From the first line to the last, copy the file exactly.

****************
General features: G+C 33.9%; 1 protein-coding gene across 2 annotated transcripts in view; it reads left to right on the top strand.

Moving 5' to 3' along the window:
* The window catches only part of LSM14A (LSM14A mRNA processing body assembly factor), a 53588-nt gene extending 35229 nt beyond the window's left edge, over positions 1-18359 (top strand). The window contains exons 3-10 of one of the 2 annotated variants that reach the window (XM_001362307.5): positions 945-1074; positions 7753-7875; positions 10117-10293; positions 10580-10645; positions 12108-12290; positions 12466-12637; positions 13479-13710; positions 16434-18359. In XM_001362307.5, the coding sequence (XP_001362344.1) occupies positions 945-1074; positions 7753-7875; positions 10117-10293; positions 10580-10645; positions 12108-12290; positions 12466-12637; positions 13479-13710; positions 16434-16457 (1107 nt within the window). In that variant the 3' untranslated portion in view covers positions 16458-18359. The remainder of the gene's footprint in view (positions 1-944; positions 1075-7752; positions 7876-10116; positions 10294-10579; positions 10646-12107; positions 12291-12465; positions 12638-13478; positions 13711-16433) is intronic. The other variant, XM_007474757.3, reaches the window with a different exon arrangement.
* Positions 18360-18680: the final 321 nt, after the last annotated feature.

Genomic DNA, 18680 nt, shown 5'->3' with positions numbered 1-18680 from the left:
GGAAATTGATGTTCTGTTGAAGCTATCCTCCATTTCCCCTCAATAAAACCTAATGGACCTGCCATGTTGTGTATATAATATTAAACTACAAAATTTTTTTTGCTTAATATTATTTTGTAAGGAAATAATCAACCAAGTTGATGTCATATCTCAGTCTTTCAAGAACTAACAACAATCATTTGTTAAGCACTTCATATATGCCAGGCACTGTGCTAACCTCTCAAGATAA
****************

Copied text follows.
General features: G+C 33.9%; 1 protein-coding gene across 2 annotated transcripts in view; it reads left to right on the top strand.

Moving 5' to 3' along the window:
* The window catches only part of LSM14A (LSM14A mRNA processing body assembly factor), a 53588-nt gene extending 35229 nt beyond the window's left edge, over positions 1-18359 (top strand). The window contains exons 3-10 of one of the 2 annotated variants that reach the window (XM_001362307.5): positions 945-1074; positions 7753-7875; positions 10117-10293; positions 10580-10645; positions 12108-12290; positions 12466-12637; positions 13479-13710; positions 16434-18359. In XM_001362307.5, the coding sequence (XP_001362344.1) occupies positions 945-1074; positions 7753-7875; positions 10117-10293; positions 10580-10645; positions 12108-12290; positions 12466-12637; positions 13479-13710; positions 16434-16457 (1107 nt within the window). In that variant the 3' untranslated portion in view covers positions 16458-18359. The remainder of the gene's footprint in view (positions 1-944; positions 1075-7752; positions 7876-10116; positions 10294-10579; positions 10646-12107; positions 12291-12465; positions 12638-13478; positions 13711-16433) is intronic. The other variant, XM_007474757.3, reaches the window with a different exon arrangement.
* Positions 18360-18680: the final 321 nt, after the last annotated feature.

Genomic DNA, 18680 nt, shown 5'->3' with positions numbered 1-18680 from the left:
GGAAATTGATGTTCTGTTGAAGCTATCCTCCATTTCCCCTCAATAAAACCTAATGGACCTGCCATGTTGTGTATATAATATTAAACTACAAAATTTTTTTTGCTTAATATTATTTTGTAAGGAAATAATCAACCAAGTTGATGTCATATCTCAGTCTTTCAAGAACTAACAACAATCATTTGTTAAGCACTTCATATATGCCAGGCACTGTGCTAACCTCTCAAGATAA